Background and Objectives: Cholestasis affects 50% of extremely low-birth-weight infants. Its etiology remains poorly understood and the extent of liver injury in these infants is unclear. The premature baboon model provides an opportunity to study neonatal liver disease. We characterize hepatic histopathologic changes in this model.
Methods: Archival tissue and data were obtained from the Southwest Foundation for Biomedical Research Primate Center, San Antonio, TX. Animals were selected based on history of antenatal steroid therapy and absence of sepsis or necrotizing enterocolitis with a protocol duration of at least 21 days and no early death (n = 45). Baboons had been treated per protocol in the neonatal intensive care unit (NICU). At necropsy, liver tissue was harvested and stored. Tissues from fetal gestational controls at similar ages were used for comparison (n = 28). Histologic changes were scored by consensus of 2 pathologists blinded to treatment group. Descriptive and comparative statistics were performed.
Results: Control fetal livers had extramedullary hematopoiesis (EMH) that decreased across the gestational range. There was evidence of hepatocyte iron storage and ongoing portal tract development. Livers of NICU-treated baboons had increased Kupffer cell hypertrophy and hemosiderosis. There was a shift away from erythroid EMH toward increased myeloid EMH. There was increased cholestasis, ductular proliferation, portal tract fibrosis, and steatosis in treated animals.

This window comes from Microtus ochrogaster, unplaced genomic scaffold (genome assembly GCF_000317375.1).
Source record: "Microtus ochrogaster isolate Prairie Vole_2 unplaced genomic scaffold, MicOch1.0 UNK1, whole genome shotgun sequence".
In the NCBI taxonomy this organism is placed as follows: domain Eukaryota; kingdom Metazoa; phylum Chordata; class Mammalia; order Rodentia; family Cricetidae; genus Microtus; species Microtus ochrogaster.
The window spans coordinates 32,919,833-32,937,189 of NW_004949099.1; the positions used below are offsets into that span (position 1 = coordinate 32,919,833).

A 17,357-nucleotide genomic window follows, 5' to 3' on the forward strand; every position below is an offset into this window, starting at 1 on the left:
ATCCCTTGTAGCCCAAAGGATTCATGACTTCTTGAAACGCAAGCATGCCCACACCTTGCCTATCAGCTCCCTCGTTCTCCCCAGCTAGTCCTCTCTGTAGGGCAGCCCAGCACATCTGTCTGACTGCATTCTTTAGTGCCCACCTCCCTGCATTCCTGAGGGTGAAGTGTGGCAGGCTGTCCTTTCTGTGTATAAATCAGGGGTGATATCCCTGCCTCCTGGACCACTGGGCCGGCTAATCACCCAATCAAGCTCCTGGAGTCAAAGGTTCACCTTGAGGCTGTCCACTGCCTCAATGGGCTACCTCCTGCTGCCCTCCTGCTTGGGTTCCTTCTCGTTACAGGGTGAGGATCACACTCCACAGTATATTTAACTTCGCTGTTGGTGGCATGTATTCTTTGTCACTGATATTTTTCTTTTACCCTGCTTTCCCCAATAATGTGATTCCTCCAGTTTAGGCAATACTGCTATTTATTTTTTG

Conclusions: We found pathologic changes in NICU-treated baboons comparable with findings reported in human infants. The baboon model of prematurity may be a useful tool to explore cholestasis and liver dysfunction in extremely low-birth-weight infants.
*Department of Pediatrics, F. Edward Hebert School of Medicine, Uniformed Services University of the Health Sciences, Bethesda, MD
†Joint Pathology Center, Department of Defense, Silver Spring, MD
‡Department of Pathology and Center for Liver Diseases, Inova Fairfax Hospital, Falls Church, VA.
Address correspondence and reprint requests to Jay D. Kerecman, MD (Lieutenant Colonel, United States Air Force, Medical Corps), Department of Pediatrics, Uniformed Services University of the Health Sciences, 3401 Jones Bridge Rd, Bethesda, MD 20814 (e-mail: firstname.lastname@example.org).
Received 19 October, 2012
Accepted 25 March, 2013
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This work was financially supported in part by National Institutes of Health BPD Resource Center Grant HL526.
The views expressed in this publication are those of the authors and do not necessarily reflect the official policy or position of the Department of the Air Force, Department of Defense, or the US government.
The authors report no conflicts of interest.